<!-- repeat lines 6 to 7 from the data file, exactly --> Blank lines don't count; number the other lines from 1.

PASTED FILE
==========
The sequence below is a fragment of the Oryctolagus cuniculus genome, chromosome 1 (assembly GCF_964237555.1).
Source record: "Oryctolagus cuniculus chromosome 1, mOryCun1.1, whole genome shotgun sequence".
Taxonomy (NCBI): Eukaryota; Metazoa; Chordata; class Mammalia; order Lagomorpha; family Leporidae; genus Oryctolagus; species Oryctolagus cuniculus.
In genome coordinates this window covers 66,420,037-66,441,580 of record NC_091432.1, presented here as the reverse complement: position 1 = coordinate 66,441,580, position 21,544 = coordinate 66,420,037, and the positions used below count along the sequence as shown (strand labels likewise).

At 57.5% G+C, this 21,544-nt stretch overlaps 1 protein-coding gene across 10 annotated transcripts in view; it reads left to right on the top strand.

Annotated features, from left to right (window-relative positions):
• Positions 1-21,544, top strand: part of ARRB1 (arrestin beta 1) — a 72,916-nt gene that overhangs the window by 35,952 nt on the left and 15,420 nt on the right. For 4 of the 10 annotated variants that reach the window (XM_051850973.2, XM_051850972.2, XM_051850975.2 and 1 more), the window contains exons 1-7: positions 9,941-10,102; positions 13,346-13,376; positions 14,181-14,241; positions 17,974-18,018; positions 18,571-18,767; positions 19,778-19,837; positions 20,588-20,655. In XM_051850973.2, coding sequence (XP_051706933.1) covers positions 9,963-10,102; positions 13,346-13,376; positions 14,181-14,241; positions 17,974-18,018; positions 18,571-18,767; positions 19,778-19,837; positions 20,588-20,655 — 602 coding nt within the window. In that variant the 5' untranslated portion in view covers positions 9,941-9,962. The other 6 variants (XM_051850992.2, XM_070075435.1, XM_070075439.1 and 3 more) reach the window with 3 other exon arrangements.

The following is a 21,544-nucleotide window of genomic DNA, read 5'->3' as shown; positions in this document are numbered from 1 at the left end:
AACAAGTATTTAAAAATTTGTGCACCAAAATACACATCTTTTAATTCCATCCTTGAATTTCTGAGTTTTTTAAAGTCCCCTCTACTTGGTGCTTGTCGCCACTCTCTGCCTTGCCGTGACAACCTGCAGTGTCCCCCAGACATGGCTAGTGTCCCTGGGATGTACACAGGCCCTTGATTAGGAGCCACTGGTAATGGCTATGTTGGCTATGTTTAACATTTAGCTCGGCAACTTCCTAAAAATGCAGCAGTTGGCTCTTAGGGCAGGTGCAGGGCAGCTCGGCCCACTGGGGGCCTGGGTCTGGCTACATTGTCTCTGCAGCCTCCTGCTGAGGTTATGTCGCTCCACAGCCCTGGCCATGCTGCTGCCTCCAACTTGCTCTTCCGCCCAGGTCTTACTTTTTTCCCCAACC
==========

Annotated features, from left to right (window-relative positions):
• Positions 1-21,544, top strand: part of ARRB1 (arrestin beta 1) — a 72,916-nt gene that overhangs the window by 35,952 nt on the left and 15,420 nt on the right. For 4 of the 10 annotated variants that reach the window (XM_051850973.2, XM_051850972.2, XM_051850975.2 and 1 more), the window contains exons 1-7: positions 9,941-10,102; positions 13,346-13,376; positions 14,181-14,241; positions 17,974-18,018; positions 18,571-18,767; positions 19,778-19,837; positions 20,588-20,655. In XM_051850973.2, coding sequence (XP_051706933.1) covers positions 9,963-10,102; positions 13,346-13,376; positions 14,181-14,241; positions 17,974-18,018; positions 18,571-18,767; positions 19,778-19,837; positions 20,588-20,655 — 602 coding nt within the window. In that variant the 5' untranslated portion in view covers positions 9,941-9,962. The other 6 variants (XM_051850992.2, XM_070075435.1, XM_070075439.1 and 3 more) reach the window with 3 other exon arrangements.